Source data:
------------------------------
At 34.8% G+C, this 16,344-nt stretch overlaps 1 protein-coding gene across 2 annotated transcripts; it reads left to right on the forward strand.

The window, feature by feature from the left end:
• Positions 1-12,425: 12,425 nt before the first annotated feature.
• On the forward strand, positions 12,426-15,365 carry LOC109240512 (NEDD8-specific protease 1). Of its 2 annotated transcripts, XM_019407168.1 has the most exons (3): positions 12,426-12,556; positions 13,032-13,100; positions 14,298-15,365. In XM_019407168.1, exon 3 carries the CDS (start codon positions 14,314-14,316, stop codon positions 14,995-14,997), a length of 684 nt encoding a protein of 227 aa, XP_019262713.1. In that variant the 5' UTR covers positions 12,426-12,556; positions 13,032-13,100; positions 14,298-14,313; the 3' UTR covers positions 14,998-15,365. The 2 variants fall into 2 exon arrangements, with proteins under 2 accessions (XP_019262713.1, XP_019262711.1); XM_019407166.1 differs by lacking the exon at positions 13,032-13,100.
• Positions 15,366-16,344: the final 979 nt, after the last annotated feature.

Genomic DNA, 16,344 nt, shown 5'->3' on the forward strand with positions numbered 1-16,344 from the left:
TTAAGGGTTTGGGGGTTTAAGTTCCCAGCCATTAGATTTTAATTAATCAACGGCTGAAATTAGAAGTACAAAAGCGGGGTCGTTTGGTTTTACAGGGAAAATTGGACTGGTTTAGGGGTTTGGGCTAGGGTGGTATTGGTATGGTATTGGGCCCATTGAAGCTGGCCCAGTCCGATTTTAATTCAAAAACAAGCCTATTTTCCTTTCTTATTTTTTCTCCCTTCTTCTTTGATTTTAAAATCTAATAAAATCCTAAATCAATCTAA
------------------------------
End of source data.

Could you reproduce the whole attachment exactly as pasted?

At 34.8% G+C, this 16,344-nt stretch overlaps 1 protein-coding gene across 2 annotated transcripts; it reads left to right on the forward strand.

The window, feature by feature from the left end:
• Positions 1-12,425: 12,425 nt before the first annotated feature.
• On the forward strand, positions 12,426-15,365 carry LOC109240512 (NEDD8-specific protease 1). Of its 2 annotated transcripts, XM_019407168.1 has the most exons (3): positions 12,426-12,556; positions 13,032-13,100; positions 14,298-15,365. In XM_019407168.1, exon 3 carries the CDS (start codon positions 14,314-14,316, stop codon positions 14,995-14,997), a length of 684 nt encoding a protein of 227 aa, XP_019262713.1. In that variant the 5' UTR covers positions 12,426-12,556; positions 13,032-13,100; positions 14,298-14,313; the 3' UTR covers positions 14,998-15,365. The 2 variants fall into 2 exon arrangements, with proteins under 2 accessions (XP_019262713.1, XP_019262711.1); XM_019407166.1 differs by lacking the exon at positions 13,032-13,100.
• Positions 15,366-16,344: the final 979 nt, after the last annotated feature.

Genomic DNA, 16,344 nt, shown 5'->3' on the forward strand with positions numbered 1-16,344 from the left:
TTAAGGGTTTGGGGGTTTAAGTTCCCAGCCATTAGATTTTAATTAATCAACGGCTGAAATTAGAAGTACAAAAGCGGGGTCGTTTGGTTTTACAGGGAAAATTGGACTGGTTTAGGGGTTTGGGCTAGGGTGGTATTGGTATGGTATTGGGCCCATTGAAGCTGGCCCAGTCCGATTTTAATTCAAAAACAAGCCTATTTTCCTTTCTTATTTTTTCTCCCTTCTTCTTTGATTTTAAAATCTAATAAAATCCTAAATCAATCTAA